Hurricane Roger roared in over the Atlantic seaboard at high noon, shattering a calm morning marred only by light showers. From the Florida Keys to Plymouth Rock, citizens had gone about their business as usual.
At one p.m., a 120-knot gale ripped its way across the beaches, toppling telephone poles and radio towers and crippling communications. At 1:30, a ten foot tidal wave swept inland, trapping hundreds of householders in unprepared dwellings and whole classes of schoolchildren at their lessons.
Within minutes, whole flotillas of fishing boats swamped in bays, and countless small craft were swept under at their fragile buoys. While major Atlantic fleet warships were able to ride out the gale with only topside damage, destroyers dragged anchor and grounded, landing craft capsized, and boats were sunk.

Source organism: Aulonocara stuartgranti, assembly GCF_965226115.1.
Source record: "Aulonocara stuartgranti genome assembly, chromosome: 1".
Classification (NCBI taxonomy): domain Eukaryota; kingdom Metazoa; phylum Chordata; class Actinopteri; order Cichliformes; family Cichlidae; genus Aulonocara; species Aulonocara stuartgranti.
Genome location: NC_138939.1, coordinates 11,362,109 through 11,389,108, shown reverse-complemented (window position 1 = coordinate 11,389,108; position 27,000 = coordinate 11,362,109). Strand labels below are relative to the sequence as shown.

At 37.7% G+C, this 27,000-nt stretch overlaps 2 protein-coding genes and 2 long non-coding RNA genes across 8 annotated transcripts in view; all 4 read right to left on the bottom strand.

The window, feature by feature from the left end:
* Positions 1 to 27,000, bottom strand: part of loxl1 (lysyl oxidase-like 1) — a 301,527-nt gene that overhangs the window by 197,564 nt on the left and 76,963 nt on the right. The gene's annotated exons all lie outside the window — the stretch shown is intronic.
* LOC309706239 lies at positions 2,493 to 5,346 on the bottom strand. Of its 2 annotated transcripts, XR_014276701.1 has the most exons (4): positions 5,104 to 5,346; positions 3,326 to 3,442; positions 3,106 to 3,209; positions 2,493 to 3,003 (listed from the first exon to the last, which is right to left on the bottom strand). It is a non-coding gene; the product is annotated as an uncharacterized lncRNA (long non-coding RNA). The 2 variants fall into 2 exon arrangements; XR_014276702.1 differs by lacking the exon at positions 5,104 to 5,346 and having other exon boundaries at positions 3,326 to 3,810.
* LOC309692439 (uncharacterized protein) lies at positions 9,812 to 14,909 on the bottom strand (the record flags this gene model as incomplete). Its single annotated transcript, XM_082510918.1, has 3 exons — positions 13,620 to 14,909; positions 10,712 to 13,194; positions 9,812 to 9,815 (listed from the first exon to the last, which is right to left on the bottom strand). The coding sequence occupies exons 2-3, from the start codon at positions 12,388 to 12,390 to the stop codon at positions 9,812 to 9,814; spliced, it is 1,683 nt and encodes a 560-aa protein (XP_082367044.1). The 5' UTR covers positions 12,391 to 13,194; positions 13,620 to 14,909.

Merchant shipping, caught in the open sea with deck loads or with open hatches at piers, took an awesome beating. At civilian and military air fields, grounded aircraft snapped hastily-rigged lashings and were smashed to wreckage, and control towers tried in vain to “raise” planes in flight.